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The University of Essex joins project to link up Government officials and academics

The University of Essex is joining a successful project which helps to develop innovative new policies by linking up government officials with universities across the UK.

The Open Innovation Team was set up in 2016 to help government departments work more closely with academics to develop analysis and ideas in key policy areas. The project has already helped develop policy in many priority areas including young people’s mental health.

The University of Essex is joining forces with Brunel University London, Lancaster University and the University of York to provide funding worth £1m to extend the work of the Open Innovation Team for another three years to 2022.

To mark the extension of the project, an official signing ceremony was held at 10 Downing Street on Tuesday 18 June.

The extension of the programmes will see academics work with government officials on a wide range of topics, including areas such as digital transformation, economic growth and preventative healthcare.

Professor Christine Raines, Pro-Vice-Chancellor (Research) at the University of Essex, said: “As a leading, dual-intensive university with a strong link between transformative education and research, our research is making a difference to people’s lives and we look forward to this new partnership bringing our research into public policy through joint projects with the Cabinet Office and Whitehall departments.”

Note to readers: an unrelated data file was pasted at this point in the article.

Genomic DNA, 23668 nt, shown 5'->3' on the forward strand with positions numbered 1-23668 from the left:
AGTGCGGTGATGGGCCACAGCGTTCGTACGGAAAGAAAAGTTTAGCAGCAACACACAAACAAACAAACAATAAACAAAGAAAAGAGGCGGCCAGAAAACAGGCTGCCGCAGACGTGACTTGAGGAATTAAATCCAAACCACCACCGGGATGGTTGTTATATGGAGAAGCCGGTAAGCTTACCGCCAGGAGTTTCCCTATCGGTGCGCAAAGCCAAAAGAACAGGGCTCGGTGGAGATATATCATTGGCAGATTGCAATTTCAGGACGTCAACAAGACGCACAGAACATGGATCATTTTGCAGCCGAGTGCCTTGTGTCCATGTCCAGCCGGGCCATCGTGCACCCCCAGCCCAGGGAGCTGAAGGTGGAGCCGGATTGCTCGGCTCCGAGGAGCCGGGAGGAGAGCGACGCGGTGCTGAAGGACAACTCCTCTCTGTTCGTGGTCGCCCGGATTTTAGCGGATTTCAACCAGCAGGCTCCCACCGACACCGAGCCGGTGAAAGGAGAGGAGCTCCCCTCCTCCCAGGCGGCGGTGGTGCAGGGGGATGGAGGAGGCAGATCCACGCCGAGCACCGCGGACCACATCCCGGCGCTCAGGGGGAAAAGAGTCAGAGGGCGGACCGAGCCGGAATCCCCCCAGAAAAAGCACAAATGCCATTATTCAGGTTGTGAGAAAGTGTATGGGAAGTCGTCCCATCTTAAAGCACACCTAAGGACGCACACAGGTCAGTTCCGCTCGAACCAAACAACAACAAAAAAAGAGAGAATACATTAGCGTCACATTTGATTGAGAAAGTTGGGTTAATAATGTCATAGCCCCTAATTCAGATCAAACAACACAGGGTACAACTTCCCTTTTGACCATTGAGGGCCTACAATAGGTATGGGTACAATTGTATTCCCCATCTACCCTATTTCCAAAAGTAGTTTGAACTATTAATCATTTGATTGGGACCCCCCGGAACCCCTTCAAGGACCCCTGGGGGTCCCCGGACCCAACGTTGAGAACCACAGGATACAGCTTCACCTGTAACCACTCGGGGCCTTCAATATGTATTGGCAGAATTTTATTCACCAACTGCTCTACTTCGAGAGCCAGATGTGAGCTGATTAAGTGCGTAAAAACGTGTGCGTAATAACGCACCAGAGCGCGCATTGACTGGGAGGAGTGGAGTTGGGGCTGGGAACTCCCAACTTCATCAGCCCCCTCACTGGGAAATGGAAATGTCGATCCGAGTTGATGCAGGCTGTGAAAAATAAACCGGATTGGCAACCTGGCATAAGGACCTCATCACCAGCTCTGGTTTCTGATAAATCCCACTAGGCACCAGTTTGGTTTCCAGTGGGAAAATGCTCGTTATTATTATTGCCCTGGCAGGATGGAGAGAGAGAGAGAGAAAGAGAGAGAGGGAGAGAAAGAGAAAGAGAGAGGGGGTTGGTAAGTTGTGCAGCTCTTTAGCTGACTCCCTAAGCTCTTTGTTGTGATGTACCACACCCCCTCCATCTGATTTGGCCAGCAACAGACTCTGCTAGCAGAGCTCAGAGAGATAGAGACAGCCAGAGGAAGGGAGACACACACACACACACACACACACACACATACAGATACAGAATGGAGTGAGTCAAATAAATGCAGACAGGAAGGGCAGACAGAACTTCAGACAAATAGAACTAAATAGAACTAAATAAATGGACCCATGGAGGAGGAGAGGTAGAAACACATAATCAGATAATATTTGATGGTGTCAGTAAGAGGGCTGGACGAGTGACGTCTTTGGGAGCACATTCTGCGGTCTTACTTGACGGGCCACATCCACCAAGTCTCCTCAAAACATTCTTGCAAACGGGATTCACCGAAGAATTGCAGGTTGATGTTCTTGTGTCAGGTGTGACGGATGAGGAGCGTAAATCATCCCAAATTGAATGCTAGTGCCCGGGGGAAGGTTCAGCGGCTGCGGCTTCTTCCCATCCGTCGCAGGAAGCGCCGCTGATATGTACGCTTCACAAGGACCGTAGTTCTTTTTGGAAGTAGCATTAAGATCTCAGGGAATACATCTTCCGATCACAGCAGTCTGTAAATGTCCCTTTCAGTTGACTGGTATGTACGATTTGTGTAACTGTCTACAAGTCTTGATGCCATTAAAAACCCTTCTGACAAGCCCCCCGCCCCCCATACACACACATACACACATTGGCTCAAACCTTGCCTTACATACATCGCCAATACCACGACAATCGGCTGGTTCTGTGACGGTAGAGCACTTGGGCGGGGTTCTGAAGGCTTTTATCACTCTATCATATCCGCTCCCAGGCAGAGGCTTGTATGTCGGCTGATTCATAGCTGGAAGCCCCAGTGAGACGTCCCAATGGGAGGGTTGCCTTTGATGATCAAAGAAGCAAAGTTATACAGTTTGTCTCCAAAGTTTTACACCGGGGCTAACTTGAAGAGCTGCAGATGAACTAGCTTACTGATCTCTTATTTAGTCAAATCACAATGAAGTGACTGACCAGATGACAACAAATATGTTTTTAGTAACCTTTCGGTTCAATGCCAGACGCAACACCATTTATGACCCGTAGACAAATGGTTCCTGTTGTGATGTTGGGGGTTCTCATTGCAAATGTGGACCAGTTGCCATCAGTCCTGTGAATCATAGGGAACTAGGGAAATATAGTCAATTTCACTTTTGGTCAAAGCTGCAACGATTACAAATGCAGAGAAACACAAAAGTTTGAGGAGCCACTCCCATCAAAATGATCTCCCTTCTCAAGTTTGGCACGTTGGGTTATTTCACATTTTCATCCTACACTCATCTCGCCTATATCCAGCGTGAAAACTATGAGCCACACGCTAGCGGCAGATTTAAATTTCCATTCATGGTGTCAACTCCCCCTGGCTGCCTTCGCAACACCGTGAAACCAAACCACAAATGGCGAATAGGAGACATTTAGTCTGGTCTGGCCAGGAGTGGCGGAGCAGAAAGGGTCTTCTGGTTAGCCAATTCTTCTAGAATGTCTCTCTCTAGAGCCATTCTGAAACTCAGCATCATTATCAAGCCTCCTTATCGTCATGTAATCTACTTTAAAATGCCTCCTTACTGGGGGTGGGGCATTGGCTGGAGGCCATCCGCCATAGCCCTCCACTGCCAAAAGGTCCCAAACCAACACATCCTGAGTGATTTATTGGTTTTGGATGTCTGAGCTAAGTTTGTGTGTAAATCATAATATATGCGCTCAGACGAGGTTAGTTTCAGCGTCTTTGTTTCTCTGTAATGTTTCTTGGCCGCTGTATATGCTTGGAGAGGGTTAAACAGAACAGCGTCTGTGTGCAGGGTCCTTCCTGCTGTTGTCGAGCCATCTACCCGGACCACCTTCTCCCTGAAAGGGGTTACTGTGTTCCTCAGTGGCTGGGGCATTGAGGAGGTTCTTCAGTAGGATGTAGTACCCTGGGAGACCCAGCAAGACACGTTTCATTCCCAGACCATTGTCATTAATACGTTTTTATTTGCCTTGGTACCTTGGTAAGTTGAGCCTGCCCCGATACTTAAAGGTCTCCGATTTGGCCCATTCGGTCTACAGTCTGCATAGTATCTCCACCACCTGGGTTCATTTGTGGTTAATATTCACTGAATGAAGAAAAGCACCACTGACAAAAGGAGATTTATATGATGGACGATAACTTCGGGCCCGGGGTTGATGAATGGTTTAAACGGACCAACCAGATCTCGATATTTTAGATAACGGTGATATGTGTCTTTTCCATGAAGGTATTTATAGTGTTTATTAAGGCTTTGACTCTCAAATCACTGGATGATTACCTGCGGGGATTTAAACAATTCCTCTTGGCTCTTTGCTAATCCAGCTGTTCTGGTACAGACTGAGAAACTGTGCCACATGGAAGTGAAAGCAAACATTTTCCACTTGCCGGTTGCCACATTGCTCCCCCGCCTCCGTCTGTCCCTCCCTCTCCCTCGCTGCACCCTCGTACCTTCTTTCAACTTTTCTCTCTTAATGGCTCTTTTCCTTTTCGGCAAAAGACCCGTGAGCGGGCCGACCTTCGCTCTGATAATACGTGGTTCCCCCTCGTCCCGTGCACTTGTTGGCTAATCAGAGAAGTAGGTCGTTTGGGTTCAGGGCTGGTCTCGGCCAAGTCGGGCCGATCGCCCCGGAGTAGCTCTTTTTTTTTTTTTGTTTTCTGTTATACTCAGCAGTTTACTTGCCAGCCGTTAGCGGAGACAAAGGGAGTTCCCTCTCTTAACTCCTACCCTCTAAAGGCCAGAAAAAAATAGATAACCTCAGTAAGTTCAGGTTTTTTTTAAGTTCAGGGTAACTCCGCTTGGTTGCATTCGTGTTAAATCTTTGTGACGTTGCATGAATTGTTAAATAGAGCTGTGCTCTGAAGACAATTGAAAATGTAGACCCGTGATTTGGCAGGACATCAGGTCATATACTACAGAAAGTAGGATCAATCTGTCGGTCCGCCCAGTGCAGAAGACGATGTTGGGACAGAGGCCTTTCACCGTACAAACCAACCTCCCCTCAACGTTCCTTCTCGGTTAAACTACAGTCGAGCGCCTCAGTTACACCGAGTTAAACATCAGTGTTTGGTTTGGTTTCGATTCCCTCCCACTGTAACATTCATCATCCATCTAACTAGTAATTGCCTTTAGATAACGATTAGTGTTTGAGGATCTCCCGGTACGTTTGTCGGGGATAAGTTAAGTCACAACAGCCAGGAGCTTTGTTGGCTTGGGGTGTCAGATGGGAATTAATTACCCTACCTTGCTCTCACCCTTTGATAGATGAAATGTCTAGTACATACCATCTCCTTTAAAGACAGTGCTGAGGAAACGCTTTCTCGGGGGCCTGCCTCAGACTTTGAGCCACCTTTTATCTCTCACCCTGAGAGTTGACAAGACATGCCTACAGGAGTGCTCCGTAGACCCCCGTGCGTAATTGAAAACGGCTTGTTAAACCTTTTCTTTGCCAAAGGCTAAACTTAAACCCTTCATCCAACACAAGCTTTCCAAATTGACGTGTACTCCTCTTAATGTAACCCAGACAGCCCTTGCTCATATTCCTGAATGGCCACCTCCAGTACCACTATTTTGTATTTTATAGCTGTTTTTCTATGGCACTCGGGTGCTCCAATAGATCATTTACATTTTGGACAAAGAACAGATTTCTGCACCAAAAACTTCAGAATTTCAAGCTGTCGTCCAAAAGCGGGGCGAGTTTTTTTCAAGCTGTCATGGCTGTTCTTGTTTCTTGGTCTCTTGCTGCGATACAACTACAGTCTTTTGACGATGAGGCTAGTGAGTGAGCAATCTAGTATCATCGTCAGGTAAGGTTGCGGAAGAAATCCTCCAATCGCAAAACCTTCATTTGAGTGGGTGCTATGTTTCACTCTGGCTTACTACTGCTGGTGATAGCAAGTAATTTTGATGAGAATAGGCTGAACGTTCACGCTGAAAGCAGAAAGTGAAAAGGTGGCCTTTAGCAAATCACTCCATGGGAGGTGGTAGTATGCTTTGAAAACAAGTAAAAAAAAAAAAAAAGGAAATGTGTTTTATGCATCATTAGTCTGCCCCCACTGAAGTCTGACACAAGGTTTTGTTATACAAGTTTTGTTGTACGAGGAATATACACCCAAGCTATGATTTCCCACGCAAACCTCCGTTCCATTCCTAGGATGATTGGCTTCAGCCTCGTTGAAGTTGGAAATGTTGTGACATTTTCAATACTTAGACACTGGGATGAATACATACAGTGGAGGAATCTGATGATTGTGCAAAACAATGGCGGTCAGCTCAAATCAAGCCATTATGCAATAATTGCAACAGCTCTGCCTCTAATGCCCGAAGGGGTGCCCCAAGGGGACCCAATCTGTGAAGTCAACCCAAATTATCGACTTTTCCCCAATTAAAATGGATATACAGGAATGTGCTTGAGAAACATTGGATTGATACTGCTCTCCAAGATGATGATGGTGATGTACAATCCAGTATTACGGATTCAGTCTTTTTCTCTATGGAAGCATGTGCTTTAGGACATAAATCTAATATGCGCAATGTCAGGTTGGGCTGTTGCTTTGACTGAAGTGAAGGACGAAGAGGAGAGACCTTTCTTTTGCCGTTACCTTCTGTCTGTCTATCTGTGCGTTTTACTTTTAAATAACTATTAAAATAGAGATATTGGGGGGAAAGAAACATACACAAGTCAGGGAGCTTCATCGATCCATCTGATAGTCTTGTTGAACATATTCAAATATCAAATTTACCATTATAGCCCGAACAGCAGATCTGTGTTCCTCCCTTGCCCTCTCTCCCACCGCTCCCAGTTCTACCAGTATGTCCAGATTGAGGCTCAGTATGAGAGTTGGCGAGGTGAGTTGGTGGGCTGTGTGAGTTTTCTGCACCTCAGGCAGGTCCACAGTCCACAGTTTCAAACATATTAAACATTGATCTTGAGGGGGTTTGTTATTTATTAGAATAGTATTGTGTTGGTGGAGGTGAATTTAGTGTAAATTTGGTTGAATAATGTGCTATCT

The Minister for Implementation, Oliver Dowden, said: “Working with academics in this way has brought expertise and fresh thinking into how government officials are approaching some of the most challenging policy issues.

“I am delighted to see the project extended for another three years and look forward to what we can achieve through these new partnerships.”

The initial trial saw government officials connect with more than 500 academics and deliver almost 30 projects, covering some of the government’s key policy priorities. This included white papers on mental health and online harms, as well as projects on economic growth and gender equality. The universities of Bath, Lancaster, Southampton and Warwick funded the pilot project, which ran from 2016 to 2018.

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